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Why I’m Standing for the ICANN Board and Why I’ve made My Statement Public

The number of applications this year for the seven positions within ICANN has been so low that the NomCom has gone to the trouble of printing up pamphlets, holding a public meeting at Marrakech and extending the deadline by a fortnight.

At the two public Board sessions in Marrakech the grand hall that was provided was virtually empty, sparking some debate as to why. Susan Crawford ventured that it was because ICANN was failing to connect with people; Vint Cerf suggested that ICANN was so successful at doing its job that people didn’t feel the need to attend. Mouhamet Diop pointed out that we were in a French-speaking Arabic country and no one was going to sit through four hours of discussion if they didn’t understand a word of it.

Everyone right across the board have been complaining that the lack of communication and often the lack of transparency in ICANN’s processes has reached an intolerable level.

And that is why I sent my application today to the Nominating Committee putting myself forward for a Board position in December. It strikes me that with a Board made up of lawyers, businessmen, ex-government officials and engineers there is a vital element missing: someone that doesn’t think that closed doors are the best way to sort out difficult problems. I’ve been a journalist most of my adult life and I would venture that ICANN needs someone like me for a change.

That is also the reason why I have stuck my entire application up online. You can read it on my blog here.

Mentality of secrecy

The logic of making the NomCom process completely confidential and its deliberations and methods secret is clearly expressed and quickly understood by many in the ICANN/Internet community. It saves people unnecessary embarrassment if they don’t get chosen. There are people who may not want people to know they are standing, and so on.

I would argue that this seam of logic is the same one that runs through a huge number of ICANN processes—best to keep it between people that can be trusted to make the right decision. It is the reason why so much of ICANN remains so opaque. And it is why so few people have applied to become part of ICANN this year and why so few people turn up any more to open Board sessions.

People should be proud of applying to become an ICANN Board member. It is a hell of a lot of work, it is a difficult, often thankless task and it comes with no financial reward. Anyone that is willing to sign themselves up to that should be glad to have their name in public. It should be a case of “it’s not the winning, it’s the taking part”.

Until that mentality, rather than the one that is currently, and unhappily, fostered within ICANN is allowed to take hold, then we are not going to see any open and transparent, bottom-up decision-making processes.

That’s why I am standing for the ICANN Board and that is why I’ve made my statement public. I can only seek to encourage others to do the same.

Here is my statement incidentally:

* * *

Statement of Interest ICANN Nominating Committee 2006

Kieren McCarthy

I believe that ICANN is best placed, best equipped, best prepared and best suited to ensuring that the Internet’s enormous potential is fulfilled in the best interests of all its users.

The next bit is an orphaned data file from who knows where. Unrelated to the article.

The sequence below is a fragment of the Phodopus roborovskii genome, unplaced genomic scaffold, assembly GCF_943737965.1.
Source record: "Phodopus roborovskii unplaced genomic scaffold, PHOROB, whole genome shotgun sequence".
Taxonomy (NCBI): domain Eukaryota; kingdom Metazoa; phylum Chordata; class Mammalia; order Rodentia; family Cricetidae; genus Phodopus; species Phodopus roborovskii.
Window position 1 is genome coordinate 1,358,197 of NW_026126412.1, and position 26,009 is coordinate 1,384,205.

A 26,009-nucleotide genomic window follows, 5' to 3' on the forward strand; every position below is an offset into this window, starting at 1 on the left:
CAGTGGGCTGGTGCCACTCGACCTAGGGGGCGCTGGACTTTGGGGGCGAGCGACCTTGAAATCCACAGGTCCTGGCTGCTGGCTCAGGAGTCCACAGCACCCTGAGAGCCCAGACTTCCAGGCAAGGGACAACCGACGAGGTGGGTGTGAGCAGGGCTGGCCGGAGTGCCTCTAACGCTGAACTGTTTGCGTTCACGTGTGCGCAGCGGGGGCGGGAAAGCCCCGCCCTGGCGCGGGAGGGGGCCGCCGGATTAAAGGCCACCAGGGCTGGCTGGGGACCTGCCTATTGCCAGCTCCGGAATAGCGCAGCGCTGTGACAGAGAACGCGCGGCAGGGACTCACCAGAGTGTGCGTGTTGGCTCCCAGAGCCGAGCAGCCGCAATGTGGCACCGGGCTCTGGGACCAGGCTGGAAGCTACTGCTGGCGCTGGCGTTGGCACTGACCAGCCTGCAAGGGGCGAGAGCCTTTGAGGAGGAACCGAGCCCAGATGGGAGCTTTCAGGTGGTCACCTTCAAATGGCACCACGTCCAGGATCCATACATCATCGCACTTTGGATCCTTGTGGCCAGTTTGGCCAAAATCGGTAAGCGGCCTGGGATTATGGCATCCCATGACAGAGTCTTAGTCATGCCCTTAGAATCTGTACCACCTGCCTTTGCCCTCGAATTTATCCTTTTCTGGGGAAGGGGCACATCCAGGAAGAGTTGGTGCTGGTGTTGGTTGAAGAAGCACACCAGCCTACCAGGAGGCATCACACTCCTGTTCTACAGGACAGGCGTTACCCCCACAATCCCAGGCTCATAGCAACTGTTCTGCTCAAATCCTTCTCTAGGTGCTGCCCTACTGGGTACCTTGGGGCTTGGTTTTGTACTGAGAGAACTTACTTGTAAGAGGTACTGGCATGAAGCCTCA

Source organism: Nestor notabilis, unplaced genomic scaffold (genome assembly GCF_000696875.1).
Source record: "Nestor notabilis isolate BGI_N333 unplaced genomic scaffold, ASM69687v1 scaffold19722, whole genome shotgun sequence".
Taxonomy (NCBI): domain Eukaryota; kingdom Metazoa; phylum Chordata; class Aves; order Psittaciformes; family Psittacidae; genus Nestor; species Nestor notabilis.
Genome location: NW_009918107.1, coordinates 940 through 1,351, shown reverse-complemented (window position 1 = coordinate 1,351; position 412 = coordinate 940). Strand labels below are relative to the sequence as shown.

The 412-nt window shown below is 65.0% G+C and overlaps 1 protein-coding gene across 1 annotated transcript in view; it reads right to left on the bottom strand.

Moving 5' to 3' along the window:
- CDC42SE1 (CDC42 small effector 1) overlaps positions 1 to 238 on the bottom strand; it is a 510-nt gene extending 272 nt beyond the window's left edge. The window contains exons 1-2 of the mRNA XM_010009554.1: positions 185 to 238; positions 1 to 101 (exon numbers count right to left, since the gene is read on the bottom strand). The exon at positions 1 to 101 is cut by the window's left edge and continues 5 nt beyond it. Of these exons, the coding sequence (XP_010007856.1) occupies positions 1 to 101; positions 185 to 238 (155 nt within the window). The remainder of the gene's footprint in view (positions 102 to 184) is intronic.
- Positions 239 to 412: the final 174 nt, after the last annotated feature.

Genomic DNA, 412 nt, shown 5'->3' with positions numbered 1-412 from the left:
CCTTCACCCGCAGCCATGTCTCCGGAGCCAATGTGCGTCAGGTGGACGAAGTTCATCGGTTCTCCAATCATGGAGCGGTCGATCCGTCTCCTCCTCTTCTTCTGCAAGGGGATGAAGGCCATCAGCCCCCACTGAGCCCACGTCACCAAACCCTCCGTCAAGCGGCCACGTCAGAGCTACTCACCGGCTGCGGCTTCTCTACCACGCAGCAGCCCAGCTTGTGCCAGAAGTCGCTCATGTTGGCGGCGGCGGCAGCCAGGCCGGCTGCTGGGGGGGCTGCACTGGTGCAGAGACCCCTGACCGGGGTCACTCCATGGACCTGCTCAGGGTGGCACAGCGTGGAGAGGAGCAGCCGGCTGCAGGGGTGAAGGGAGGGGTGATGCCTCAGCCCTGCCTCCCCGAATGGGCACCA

However, I am concerned that without an important degree of change—which can most effectively be brought about through the Board of Directors—that the organisation’s ability to moderate between competing interests to find an equitable solution for all will be severely curtailed.

For that reason, I am putting myself forward as a candidate to the Board because I believe I possess a set of skills that would prove extremely valuable to ICANN over the next few years.

ICANN has been forced to adapt to circumstance numerous times since its inception, each time following pressure from constituencies who have had little choice but to keep pace with the medium itself. It is quite clear that we are again at that crossroads, and this time it is the issue of transparency that is foremost in people’s minds.

There have been a number of highly contentious issues of late—the dotnet and dotcom contracts, the .xxx domain, the budget—and at the centre of each has been a general failure of communication in both directions between ICANN (staff and Board) and those loosely defined as the Internet community. It is telling, for example, that even just a few months away from the MoU and the IANA contracts, from which ICANN derives all of its authority, that discussion has been limited to private groups, where open public discussion would clearly be preferable.

This generalised failure to communicate is especially ironic given the fact that the Internet has enabled wider, freer and simpler communication than at any other point in history. It is also understandable: ICANN does have limited resources and in the past few years they have been directed at the wider political arena. That ICANN has made it intact through the WGIG and WSIS process is testament to that focus. However, I believe it is now essential for ICANN to eschew the secrecy that governments prefer and return to its roots, where agreement is reached by open consensus. RFCs helped create the Internet and they can help it evolve too.

I think the main stumbling block to returning to an open and inclusive model of governance is not that people are unwilling or unable to do so, but more that they are uncertain of how to do it effectively. This is where I believe I can be of assistance. Not only do I earn my living from making information publicly available, but I have significant experience in media training, advising company executives on how to provide information and, just as importantly, how to explain difficult and complex realities openly, so avoiding accusations of secrecy or wrong-doing without damaging their own interests.